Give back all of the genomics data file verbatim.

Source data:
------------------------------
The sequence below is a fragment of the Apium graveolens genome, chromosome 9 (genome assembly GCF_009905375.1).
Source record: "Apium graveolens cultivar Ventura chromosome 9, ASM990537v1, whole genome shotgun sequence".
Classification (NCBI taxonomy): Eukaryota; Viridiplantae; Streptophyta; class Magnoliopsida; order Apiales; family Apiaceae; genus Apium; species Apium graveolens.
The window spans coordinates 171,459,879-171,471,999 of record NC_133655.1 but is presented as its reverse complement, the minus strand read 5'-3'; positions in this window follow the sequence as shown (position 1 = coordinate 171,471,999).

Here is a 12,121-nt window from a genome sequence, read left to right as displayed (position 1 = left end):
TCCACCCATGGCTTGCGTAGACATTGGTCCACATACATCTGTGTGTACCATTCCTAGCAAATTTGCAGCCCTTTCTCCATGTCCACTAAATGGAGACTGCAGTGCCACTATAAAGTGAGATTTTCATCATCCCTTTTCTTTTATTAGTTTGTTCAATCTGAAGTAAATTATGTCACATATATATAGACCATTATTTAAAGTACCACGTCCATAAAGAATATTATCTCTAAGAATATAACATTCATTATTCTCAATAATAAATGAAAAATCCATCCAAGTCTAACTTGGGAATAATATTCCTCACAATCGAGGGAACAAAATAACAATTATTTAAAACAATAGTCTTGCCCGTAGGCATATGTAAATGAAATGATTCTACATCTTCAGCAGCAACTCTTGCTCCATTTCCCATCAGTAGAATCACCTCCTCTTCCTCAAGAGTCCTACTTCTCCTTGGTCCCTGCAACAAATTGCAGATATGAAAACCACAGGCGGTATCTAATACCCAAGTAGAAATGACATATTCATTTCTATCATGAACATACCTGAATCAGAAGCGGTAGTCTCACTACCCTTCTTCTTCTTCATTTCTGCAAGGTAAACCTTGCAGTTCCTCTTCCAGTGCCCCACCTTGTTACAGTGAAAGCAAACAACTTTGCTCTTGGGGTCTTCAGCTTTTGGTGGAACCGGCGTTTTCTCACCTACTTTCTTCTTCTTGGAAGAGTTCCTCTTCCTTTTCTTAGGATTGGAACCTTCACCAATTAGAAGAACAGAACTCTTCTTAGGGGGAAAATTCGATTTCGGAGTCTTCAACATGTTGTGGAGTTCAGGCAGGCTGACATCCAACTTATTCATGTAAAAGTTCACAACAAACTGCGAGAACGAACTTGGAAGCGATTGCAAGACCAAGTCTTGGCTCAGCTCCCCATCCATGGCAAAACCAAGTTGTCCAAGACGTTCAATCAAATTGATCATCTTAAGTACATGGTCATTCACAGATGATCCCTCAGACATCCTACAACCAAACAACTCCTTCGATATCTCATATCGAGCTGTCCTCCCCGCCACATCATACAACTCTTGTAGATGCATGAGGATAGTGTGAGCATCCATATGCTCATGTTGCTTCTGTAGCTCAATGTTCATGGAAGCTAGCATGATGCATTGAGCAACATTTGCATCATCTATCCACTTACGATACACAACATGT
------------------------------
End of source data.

The sequence below is a fragment of the Apium graveolens genome, chromosome 9 (genome assembly GCF_009905375.1).
Source record: "Apium graveolens cultivar Ventura chromosome 9, ASM990537v1, whole genome shotgun sequence".
Classification (NCBI taxonomy): Eukaryota; Viridiplantae; Streptophyta; class Magnoliopsida; order Apiales; family Apiaceae; genus Apium; species Apium graveolens.
The window spans coordinates 171,459,879-171,471,999 of record NC_133655.1 but is presented as its reverse complement, the minus strand read 5'-3'; positions in this window follow the sequence as shown (position 1 = coordinate 171,471,999).

Here is a 12,121-nt window from a genome sequence, read left to right as displayed (position 1 = left end):
TCCACCCATGGCTTGCGTAGACATTGGTCCACATACATCTGTGTGTACCATTCCTAGCAAATTTGCAGCCCTTTCTCCATGTCCACTAAATGGAGACTGCAGTGCCACTATAAAGTGAGATTTTCATCATCCCTTTTCTTTTATTAGTTTGTTCAATCTGAAGTAAATTATGTCACATATATATAGACCATTATTTAAAGTACCACGTCCATAAAGAATATTATCTCTAAGAATATAACATTCATTATTCTCAATAATAAATGAAAAATCCATCCAAGTCTAACTTGGGAATAATATTCCTCACAATCGAGGGAACAAAATAACAATTATTTAAAACAATAGTCTTGCCCGTAGGCATATGTAAATGAAATGATTCTACATCTTCAGCAGCAACTCTTGCTCCATTTCCCATCAGTAGAATCACCTCCTCTTCCTCAAGAGTCCTACTTCTCCTTGGTCCCTGCAACAAATTGCAGATATGAAAACCACAGGCGGTATCTAATACCCAAGTAGAAATGACATATTCATTTCTATCATGAACATACCTGAATCAGAAGCGGTAGTCTCACTACCCTTCTTCTTCTTCATTTCTGCAAGGTAAACCTTGCAGTTCCTCTTCCAGTGCCCCACCTTGTTACAGTGAAAGCAAACAACTTTGCTCTTGGGGTCTTCAGCTTTTGGTGGAACCGGCGTTTTCTCACCTACTTTCTTCTTCTTGGAAGAGTTCCTCTTCCTTTTCTTAGGATTGGAACCTTCACCAATTAGAAGAACAGAACTCTTCTTAGGGGGAAAATTCGATTTCGGAGTCTTCAACATGTTGTGGAGTTCAGGCAGGCTGACATCCAACTTATTCATGTAAAAGTTCACAACAAACTGCGAGAACGAACTTGGAAGCGATTGCAAGACCAAGTCTTGGCTCAGCTCCCCATCCATGGCAAAACCAAGTTGTCCAAGACGTTCAATCAAATTGATCATCTTAAGTACATGGTCATTCACAGATGATCCCTCAGACATCCTACAACCAAACAACTCCTTCGATATCTCATATCGAGCTGTCCTCCCCGCCACATCATACAACTCTTGTAGATGCATGAGGATAGTGTGAGCATCCATATGCTCATGTTGCTTCTGTAGCTCAATGTTCATGGAAGCTAGCATGATGCATTGAGCAACATTTGCATCATCTATCCACTTACGATACACAACATGT